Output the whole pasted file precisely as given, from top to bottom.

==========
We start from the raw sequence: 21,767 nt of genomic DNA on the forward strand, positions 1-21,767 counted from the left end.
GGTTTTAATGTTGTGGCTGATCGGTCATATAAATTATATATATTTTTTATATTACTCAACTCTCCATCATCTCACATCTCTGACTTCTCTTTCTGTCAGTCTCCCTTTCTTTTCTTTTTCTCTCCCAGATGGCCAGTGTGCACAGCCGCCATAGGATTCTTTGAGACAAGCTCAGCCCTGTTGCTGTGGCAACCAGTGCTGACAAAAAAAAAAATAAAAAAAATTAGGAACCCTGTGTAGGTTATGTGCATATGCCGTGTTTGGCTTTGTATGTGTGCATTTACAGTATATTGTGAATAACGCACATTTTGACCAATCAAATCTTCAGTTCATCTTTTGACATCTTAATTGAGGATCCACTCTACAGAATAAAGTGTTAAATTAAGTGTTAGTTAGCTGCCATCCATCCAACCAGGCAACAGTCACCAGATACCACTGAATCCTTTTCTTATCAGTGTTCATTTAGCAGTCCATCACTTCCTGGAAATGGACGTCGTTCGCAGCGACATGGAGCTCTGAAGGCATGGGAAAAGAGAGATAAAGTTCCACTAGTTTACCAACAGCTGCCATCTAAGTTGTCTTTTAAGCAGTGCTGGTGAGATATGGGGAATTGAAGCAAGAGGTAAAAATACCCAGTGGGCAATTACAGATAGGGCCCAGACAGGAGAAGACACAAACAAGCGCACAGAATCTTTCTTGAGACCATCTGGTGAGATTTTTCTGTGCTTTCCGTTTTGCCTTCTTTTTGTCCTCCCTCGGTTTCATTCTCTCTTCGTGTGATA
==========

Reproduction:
We start from the raw sequence: 21,767 nt of genomic DNA on the forward strand, positions 1-21,767 counted from the left end.
GGTTTTAATGTTGTGGCTGATCGGTCATATAAATTATATATATTTTTTATATTACTCAACTCTCCATCATCTCACATCTCTGACTTCTCTTTCTGTCAGTCTCCCTTTCTTTTCTTTTTCTCTCCCAGATGGCCAGTGTGCACAGCCGCCATAGGATTCTTTGAGACAAGCTCAGCCCTGTTGCTGTGGCAACCAGTGCTGACAAAAAAAAAAATAAAAAAAATTAGGAACCCTGTGTAGGTTATGTGCATATGCCGTGTTTGGCTTTGTATGTGTGCATTTACAGTATATTGTGAATAACGCACATTTTGACCAATCAAATCTTCAGTTCATCTTTTGACATCTTAATTGAGGATCCACTCTACAGAATAAAGTGTTAAATTAAGTGTTAGTTAGCTGCCATCCATCCAACCAGGCAACAGTCACCAGATACCACTGAATCCTTTTCTTATCAGTGTTCATTTAGCAGTCCATCACTTCCTGGAAATGGACGTCGTTCGCAGCGACATGGAGCTCTGAAGGCATGGGAAAAGAGAGATAAAGTTCCACTAGTTTACCAACAGCTGCCATCTAAGTTGTCTTTTAAGCAGTGCTGGTGAGATATGGGGAATTGAAGCAAGAGGTAAAAATACCCAGTGGGCAATTACAGATAGGGCCCAGACAGGAGAAGACACAAACAAGCGCACAGAATCTTTCTTGAGACCATCTGGTGAGATTTTTCTGTGCTTTCCGTTTTGCCTTCTTTTTGTCCTCCCTCGGTTTCATTCTCTCTTCGTGTGATA